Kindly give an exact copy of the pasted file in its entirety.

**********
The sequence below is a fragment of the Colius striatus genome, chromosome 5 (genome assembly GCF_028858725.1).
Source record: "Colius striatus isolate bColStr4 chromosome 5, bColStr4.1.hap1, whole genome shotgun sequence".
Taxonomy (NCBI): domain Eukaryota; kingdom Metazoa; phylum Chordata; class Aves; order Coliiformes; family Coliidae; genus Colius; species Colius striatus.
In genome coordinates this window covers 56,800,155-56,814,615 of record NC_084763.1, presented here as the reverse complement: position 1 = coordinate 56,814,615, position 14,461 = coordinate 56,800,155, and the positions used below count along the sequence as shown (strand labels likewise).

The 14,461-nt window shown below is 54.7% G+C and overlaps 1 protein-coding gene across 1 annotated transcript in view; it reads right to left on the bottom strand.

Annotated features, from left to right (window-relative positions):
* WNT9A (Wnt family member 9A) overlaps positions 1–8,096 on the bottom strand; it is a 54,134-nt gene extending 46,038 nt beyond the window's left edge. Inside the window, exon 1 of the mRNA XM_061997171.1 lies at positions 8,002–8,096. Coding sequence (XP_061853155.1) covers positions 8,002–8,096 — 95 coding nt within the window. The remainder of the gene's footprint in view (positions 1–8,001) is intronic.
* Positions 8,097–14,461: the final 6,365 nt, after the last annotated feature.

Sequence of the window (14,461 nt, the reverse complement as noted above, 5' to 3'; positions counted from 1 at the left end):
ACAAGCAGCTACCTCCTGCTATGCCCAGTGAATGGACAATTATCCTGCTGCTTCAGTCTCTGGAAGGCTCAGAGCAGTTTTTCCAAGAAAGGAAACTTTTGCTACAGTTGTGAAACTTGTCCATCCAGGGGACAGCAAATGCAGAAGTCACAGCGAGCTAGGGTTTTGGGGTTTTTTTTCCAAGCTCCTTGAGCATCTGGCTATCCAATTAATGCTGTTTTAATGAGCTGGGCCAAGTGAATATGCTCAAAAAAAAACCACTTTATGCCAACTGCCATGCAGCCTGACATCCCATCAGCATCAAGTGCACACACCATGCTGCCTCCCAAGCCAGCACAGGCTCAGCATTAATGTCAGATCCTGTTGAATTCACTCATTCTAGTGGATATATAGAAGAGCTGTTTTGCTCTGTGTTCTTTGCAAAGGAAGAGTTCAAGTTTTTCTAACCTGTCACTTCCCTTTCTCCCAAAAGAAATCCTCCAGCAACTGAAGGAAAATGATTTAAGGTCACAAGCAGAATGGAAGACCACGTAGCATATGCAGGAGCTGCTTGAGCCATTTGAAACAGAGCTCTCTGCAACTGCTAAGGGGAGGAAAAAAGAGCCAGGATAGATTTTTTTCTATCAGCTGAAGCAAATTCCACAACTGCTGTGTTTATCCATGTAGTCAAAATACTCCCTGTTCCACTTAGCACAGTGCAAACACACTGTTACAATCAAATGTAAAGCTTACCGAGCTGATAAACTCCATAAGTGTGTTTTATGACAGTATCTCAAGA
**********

The sequence below is a fragment of the Colius striatus genome, chromosome 5 (genome assembly GCF_028858725.1).
Source record: "Colius striatus isolate bColStr4 chromosome 5, bColStr4.1.hap1, whole genome shotgun sequence".
Taxonomy (NCBI): domain Eukaryota; kingdom Metazoa; phylum Chordata; class Aves; order Coliiformes; family Coliidae; genus Colius; species Colius striatus.
In genome coordinates this window covers 56,800,155-56,814,615 of record NC_084763.1, presented here as the reverse complement: position 1 = coordinate 56,814,615, position 14,461 = coordinate 56,800,155, and the positions used below count along the sequence as shown (strand labels likewise).

The 14,461-nt window shown below is 54.7% G+C and overlaps 1 protein-coding gene across 1 annotated transcript in view; it reads right to left on the bottom strand.

Annotated features, from left to right (window-relative positions):
* WNT9A (Wnt family member 9A) overlaps positions 1–8,096 on the bottom strand; it is a 54,134-nt gene extending 46,038 nt beyond the window's left edge. Inside the window, exon 1 of the mRNA XM_061997171.1 lies at positions 8,002–8,096. Coding sequence (XP_061853155.1) covers positions 8,002–8,096 — 95 coding nt within the window. The remainder of the gene's footprint in view (positions 1–8,001) is intronic.
* Positions 8,097–14,461: the final 6,365 nt, after the last annotated feature.

Sequence of the window (14,461 nt, the reverse complement as noted above, 5' to 3'; positions counted from 1 at the left end):
ACAAGCAGCTACCTCCTGCTATGCCCAGTGAATGGACAATTATCCTGCTGCTTCAGTCTCTGGAAGGCTCAGAGCAGTTTTTCCAAGAAAGGAAACTTTTGCTACAGTTGTGAAACTTGTCCATCCAGGGGACAGCAAATGCAGAAGTCACAGCGAGCTAGGGTTTTGGGGTTTTTTTTCCAAGCTCCTTGAGCATCTGGCTATCCAATTAATGCTGTTTTAATGAGCTGGGCCAAGTGAATATGCTCAAAAAAAAACCACTTTATGCCAACTGCCATGCAGCCTGACATCCCATCAGCATCAAGTGCACACACCATGCTGCCTCCCAAGCCAGCACAGGCTCAGCATTAATGTCAGATCCTGTTGAATTCACTCATTCTAGTGGATATATAGAAGAGCTGTTTTGCTCTGTGTTCTTTGCAAAGGAAGAGTTCAAGTTTTTCTAACCTGTCACTTCCCTTTCTCCCAAAAGAAATCCTCCAGCAACTGAAGGAAAATGATTTAAGGTCACAAGCAGAATGGAAGACCACGTAGCATATGCAGGAGCTGCTTGAGCCATTTGAAACAGAGCTCTCTGCAACTGCTAAGGGGAGGAAAAAAGAGCCAGGATAGATTTTTTTCTATCAGCTGAAGCAAATTCCACAACTGCTGTGTTTATCCATGTAGTCAAAATACTCCCTGTTCCACTTAGCACAGTGCAAACACACTGTTACAATCAAATGTAAAGCTTACCGAGCTGATAAACTCCATAAGTGTGTTTTATGACAGTATCTCAAGA